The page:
SONG: Wedding Bell Blues – As much as I love the 5th Dimension, this song does not have the same meaning to me as it did 10+ years ago when I was, in fact, dating a guy named Bill. The Glee version is more my style now.

THE SARAH CONNECTION: I’d probably be rewriting it with my fiance’s name and attempting to rhyme it more eloquently than Glee did my rhyming Will with… will. And then singing it full force at our reception with my wedding party as my backup singers a la Coach Sue and Coach Beiste.


SONG: Getting Married Today – Company by Stephen Sondheim is a terrific show that exemplifies why I think he’s the greatest Broadway lyricist. Of course, the character singing is having a panic attack and explaining, at 100 mph, why everyone should just go home because she’s not getting married today.

THE SARAH CONNECTION: I’ve had this soliloquy memorized for years, except for the very end when she rattles off the numbers of dinner plates and candle holders and butter knives, which I can never remember. So it’s a great song to sing to practice my diction, which will come in handy as I recite my vows. Also, I can go around singing the title line whenever I want, because it will be true until the 17th! I love it when movie lines and song lyrics align with my life like that.


SONG: Single Ladies – This one’s just fun, even if it’s not 100% applicable here.

THE SARAH CONNECTION: Obviously this would make a fantastic addition to the “getting ready” playlist. I’ll need something energizing and catchy that morning since we’ll be getting ready at 5am!


SONG: Chapel of Love – Literally, we will be going to a chapel and expressing our love. Perfect fit.

THE SARAH CONNECTION: Besides what I said above, this one is perfect for me to sing with my sister, as we can and do harmonize spontaneously wherever we are.

SONG: Helpless – From Lin-Manuel Miranda’s Hamilton. Duh.

THE SARAH CONNECTION: She says “I do,” I’m saying “I do.” Phillipa Soo has that perfect excitement in her voice that I hope to have as I recite our vows and respond to our declaration of intent. But knowing myself, my voice will probably be shaking and squeaky, so I’ll just have to sing this later to my HUSBAND!


SONG: Love and Marriage – A dopey little ditty sung by a suave crooner. This will most definitely not be played by our reception.

THE SARAH CONNECTION: Maybe a lip sync and a funny dance that emphasizes the ridiculous oompahs?


SONG: Kiss Me – Another Sondheim song, this time from Sweeney Todd. The perfect romantic musical.

THE SARAH CONNECTION: “Tis Friday, virtually Sunday.” Yup. That’s going to be me on Friday when I’m realizing that I need to be ready NOW. This is another anxiety-filled song about marriage (Sondheim never married…hmm…is there a message there?), but it’s the cherry-picked lines about “married on Sunday” and “by his side” on Sunday that I will be humming that morning.


SONG: How Do You Solve a Problem Like Maria/Wedding Processional – A partner piece with the nun’s song about Maria’s feistiness combined with her wedding processional.

THE SARAH CONNECTION: It’s really more about the movie scene here. I shall also be walking down a long aisle, and I will hope to channel Julie Andrews’ grace and confidence.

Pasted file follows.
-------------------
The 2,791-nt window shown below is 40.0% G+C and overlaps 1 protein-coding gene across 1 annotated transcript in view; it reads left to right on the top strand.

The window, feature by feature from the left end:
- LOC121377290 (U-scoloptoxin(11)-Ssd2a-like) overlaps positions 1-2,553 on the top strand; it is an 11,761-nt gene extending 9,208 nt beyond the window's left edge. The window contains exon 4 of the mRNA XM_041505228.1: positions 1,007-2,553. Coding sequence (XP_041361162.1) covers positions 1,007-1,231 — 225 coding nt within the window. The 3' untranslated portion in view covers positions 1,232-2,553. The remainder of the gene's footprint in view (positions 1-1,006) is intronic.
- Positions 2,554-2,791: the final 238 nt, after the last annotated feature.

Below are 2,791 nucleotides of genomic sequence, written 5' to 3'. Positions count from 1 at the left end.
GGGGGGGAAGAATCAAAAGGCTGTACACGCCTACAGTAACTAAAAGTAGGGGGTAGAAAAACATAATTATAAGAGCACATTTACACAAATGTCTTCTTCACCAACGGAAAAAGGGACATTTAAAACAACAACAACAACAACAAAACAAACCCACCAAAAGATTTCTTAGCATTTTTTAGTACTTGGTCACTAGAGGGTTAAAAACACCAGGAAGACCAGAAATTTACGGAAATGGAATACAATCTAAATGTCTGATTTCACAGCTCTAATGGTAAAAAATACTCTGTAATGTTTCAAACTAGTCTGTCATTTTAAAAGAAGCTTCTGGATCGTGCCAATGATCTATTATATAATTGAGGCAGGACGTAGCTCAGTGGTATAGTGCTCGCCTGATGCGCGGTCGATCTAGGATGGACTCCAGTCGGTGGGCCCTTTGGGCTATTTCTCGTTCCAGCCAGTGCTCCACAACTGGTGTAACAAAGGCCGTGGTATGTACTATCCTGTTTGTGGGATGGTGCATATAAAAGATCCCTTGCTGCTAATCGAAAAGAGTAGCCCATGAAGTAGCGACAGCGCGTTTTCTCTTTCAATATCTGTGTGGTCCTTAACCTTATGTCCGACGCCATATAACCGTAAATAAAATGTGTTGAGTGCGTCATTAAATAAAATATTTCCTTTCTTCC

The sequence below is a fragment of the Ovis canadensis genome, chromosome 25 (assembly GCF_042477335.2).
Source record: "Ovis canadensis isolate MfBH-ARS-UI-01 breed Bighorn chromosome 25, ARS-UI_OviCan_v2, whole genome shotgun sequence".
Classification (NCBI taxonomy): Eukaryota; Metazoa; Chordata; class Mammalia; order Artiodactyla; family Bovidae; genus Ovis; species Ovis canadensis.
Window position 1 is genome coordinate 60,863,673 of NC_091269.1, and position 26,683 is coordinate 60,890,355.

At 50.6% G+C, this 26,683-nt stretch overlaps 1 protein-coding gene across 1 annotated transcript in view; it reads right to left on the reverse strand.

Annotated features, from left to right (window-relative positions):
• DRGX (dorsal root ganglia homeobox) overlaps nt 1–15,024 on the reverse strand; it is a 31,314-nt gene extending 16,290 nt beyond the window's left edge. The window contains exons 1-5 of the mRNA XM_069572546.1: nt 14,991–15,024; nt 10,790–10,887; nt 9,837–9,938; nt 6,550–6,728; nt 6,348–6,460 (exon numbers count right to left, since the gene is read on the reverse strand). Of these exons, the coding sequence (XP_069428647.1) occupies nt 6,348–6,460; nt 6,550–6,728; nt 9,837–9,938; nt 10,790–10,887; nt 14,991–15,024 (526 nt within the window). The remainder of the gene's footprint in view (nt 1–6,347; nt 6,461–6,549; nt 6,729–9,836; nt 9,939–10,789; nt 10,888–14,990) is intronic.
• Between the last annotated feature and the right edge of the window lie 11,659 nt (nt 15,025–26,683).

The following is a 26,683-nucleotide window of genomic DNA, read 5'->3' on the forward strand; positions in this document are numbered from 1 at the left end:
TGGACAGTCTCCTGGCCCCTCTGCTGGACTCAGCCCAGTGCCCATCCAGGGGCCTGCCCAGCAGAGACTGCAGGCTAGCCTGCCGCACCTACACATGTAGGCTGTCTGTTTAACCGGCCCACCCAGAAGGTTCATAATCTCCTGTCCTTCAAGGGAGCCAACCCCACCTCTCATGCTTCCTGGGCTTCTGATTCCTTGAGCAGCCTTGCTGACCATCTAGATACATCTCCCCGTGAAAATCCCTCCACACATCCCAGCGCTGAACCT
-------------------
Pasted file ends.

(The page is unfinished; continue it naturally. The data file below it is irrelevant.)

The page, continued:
SONG: Wedding Dance from Fiddler on the Roof – Another that is not technically a song, but Anatevka sure knows how to dance and celebrate!

THE SARAH CONNECTION: True story: I was one of the bottle dancers in a local production of Fiddler in 2013. But I will not be reprising the role at my own wedding. I have insisted on some ethnic Polish music instead, as I’ve got a few family members who will want to polka. A tribute to my mother’s heritage, I will be sure to drag my husband to the floor for some heel-toe action.



How can we adapt the Practice Log for the 21st century?

I remember my little practice booklet from elementary school. It was a small, stapled, square booklet. I remember logging my daily minutes spent practicing my clarinet. And getting my parent’s signature. And showing my log to my Band director, Mrs. Ned. Practicing helped me get better at playing, and it still does.

Now I am the Band Director. And for two years, I’ve been assigning Practice Logs. They are the same format as mine from the 90s: boxes for daily minutes (aim for 60-80 a week), space for a parent’s signature, due at the lesson. Then I convert the number to a grade and put it in gradebook.

There was never any question of whether I’d assign Practice Logs. That’s what I knew, and that’s what Band directors did. Logs were tangible assignments necessary for improvement in performance, especially in beginning players. They could be graded easily based on how many minutes students completed, and they helped build good habits. I even incentivized my students to do their Logs by giving them raffle tickets every time they turned one in on time, then held prize drawings every semester.

But this year there was a sharp dip in submission rates across all grades. While I was generally satisfied with progress in performance, it seemed odd that they’d do all the work without documenting it for credit. It negatively affected their grades, and it didn’t earn them tickets.

Now I have a dilemma. I want my students to succeed, and I want to motivate them to practice. But I also want to establish high standards. It’s hard to put these aspect together without fearing losing students due to the amount of work that needs to be done to produce quality music that is both fun and educational.

I did a lot of thinking during the last few months of school. I spoke to colleagues, my principal, and even my advanced Band students. Finally, I came to a solution that I plan to implement in the fall…

Get. Rid. Of. The. Practice Logs!

Instead of Practice Logs, next year my students will be sent home with specific tasks to practice (whether an articulation style, a rhythm sheet, or a short piece). These tasks will be tested (either during lessons or in a public performance) periodically and often. I will not ask them to document minutes spent practicing, but I may ask them to track their progress.